Wallace never knew about the note. “I’ve never seen my mother,” he said. One yellowed news clipping gave a first glimpse — a photo taken in court of a beautiful brunette in a high-necked white blouse. Wallace bears a striking resemblance to her. At the time, Ballas told police she hid her pregnancy from family, friends and her former boyfriend, the baby’s father. Alone when she went into labor, she delivered the baby herself. She then discarded the boy in “sheer panic,” authorities said. Ballas and the father, Ruthven Prithwie, then a 22-year-old student from Trinidad, had recently split up, he told the reporter in an interview two months after the birth. He had asked if Ballas was pregnant, but she said, “I’m just gaining weight.” He believed Ballas feared the disapproval of her strict Greek Orthodox parents. “I am the bad guy,” Prithwie said. “Number one, I am foreign. Number two, I am black.” But he felt no ill will. “I don’t hold it against her for doing what she did,” he said. “Somehow or other, I understand.” Ballas pleaded guilty to attempted murder. “I gave birth to a child. I placed the child in a bag,” she told the court in a near-whisper. She said the baby lay in the bin about 90 minutes before he was found. She was sentenced to probation and did no jail time.
While Ballas’ parents wanted to put the baby up for adoption, Prithwie fought to keep him. “I want to make a good home for my son,” he said, naming him Marcus. Finally, the child was placed in his custody and sent to live with Prithwie’s family in Trinidad while he finished his studies. His father vowed to keep his abandonment a secret. “I don’t want my son to know,” he said in the 1985 interview. “If he ever does find out, I guess I’ll have to explain it to him, but I don’t know how.” Wallace grew up in Trinidad with his father’s sister and a grandma. “I called her Mommy,” he said of his aunt. “I still love her as a mother. She took care of me as if I were her own.” The sister’s own son was “my brother,” he said. Wallace’s dad visited him in Trinidad several times a year. At age 7 or so, the family began referring to the woman who raised him as his aunt. He was confused but too young to understand. “I knew something was wrong, but I didn’t know what it was.” Wallace returned to the United States at age 16 to live with his dad, who owns a concierge service, and his dad’s wife, another FDU classmate, in Uniondale, LI. He calls her Mom. He has two younger sisters. Like his dad, who attended FDU on a track scholarship, Wallace excelled on the Uniondale High School track team. But despite a life full of love and laughter, he said, “I always felt a void.”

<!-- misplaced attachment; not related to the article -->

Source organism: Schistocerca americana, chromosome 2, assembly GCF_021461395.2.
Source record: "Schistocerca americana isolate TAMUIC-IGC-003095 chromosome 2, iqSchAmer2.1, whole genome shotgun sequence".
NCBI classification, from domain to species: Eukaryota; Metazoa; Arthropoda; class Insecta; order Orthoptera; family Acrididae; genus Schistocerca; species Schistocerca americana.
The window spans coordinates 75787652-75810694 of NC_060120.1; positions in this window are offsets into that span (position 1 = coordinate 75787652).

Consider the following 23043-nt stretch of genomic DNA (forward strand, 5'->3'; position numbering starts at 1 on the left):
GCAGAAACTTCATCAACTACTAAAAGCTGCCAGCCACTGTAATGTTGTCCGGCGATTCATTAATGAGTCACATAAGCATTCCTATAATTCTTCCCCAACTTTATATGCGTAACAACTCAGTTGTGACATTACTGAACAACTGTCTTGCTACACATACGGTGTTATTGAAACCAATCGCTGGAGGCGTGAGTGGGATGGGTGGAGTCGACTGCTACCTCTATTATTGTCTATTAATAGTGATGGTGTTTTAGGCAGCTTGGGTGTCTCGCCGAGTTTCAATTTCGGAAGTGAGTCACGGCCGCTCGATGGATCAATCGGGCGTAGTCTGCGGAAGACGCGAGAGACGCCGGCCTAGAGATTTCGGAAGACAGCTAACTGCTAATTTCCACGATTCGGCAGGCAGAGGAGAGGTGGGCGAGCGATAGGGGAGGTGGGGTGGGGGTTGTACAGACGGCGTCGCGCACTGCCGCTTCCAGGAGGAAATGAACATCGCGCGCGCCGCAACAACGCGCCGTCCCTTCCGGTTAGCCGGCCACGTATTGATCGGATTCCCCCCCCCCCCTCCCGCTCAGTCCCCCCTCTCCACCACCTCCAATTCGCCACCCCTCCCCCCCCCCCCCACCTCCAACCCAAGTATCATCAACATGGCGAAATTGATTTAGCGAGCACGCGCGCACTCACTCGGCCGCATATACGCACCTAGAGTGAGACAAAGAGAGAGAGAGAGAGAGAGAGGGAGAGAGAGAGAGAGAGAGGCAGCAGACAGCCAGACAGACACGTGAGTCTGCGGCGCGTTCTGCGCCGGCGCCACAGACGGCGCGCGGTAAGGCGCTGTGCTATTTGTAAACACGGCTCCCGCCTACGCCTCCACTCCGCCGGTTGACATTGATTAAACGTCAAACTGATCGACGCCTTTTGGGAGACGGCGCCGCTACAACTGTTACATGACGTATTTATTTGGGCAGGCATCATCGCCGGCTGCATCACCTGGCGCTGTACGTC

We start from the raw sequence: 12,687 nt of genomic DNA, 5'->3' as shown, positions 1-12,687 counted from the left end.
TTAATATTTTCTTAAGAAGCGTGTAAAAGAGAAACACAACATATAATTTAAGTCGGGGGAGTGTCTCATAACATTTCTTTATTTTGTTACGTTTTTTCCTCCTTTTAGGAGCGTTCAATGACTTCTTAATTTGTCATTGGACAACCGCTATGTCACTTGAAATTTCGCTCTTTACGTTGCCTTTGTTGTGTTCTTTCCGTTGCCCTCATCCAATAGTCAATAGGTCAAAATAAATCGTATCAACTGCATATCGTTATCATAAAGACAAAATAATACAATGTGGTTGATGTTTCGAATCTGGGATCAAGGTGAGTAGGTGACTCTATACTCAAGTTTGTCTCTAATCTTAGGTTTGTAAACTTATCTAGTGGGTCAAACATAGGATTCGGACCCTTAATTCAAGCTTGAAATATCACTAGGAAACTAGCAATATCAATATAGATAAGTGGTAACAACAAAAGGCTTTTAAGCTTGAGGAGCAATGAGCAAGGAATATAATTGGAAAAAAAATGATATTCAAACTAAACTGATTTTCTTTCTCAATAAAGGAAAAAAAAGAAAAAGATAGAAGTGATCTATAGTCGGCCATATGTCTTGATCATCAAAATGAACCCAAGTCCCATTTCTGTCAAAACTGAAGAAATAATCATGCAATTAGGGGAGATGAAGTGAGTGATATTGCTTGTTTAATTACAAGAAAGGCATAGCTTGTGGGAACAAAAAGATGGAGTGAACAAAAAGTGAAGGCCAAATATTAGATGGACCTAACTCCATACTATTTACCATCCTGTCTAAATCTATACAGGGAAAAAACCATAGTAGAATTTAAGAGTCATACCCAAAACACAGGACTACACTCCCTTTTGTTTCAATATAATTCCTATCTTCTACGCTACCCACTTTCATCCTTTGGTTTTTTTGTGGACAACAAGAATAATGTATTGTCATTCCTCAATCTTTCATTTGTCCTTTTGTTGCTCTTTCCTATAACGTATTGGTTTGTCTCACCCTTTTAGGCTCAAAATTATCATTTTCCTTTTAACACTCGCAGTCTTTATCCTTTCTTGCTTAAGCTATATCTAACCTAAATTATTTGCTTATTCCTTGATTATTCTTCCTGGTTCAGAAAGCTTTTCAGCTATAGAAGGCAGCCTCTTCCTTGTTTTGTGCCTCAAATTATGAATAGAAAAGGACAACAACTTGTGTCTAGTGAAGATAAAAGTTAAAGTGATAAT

After Wallace graduated from high school, he began seeking the truth about his roots and found the headline that jolted his soul. Over the years, Wallace has tried to reach Ballas, now 53. He phoned a florist business run by her parents and asked politely, “Please tell her that Marcus called.” The next time he tried, he was told, “Don’t call back.” He also messaged Ballas’ two brothers on Facebook. They never replied. Ballas’ parents have since died. Wallace has learned only that Ballas married a fellow Greek, had two other kids and moved to Rhode Island. The Post reached Ballas on her cell phone and started to explain. “Oh, I’m sorry,” she blurted, and hung up. She did not respond to a letter. “I honestly believe she doesn’t want anything to do with me,” Wallace said. “She doesn’t want any part of her past.” After attending Kingsborough Community College, Wallace left to follow a girlfriend to Atlanta. They married. He landed jobs managing a Walmart and a Roadrunner trucking company. He was in the delivery room at the birth of his daughter, Addison, now age 3. “I watched her come out,” he said. At that moment, he couldn’t help wondering what Ballas went through at his own birth. But after reading the news articles, Wallace feels less resentment than concern. “She’s still my mother. She carried me full term,” he said. “I have nothing but love for the woman. I’m very grateful that I’m able to be a loving father to my own little girl. Thank you for allowing me the opportunity to be alive.” Wallace said he still hopes to meet his birth mom someday. He is determined to deliver one message: “I forgive you.”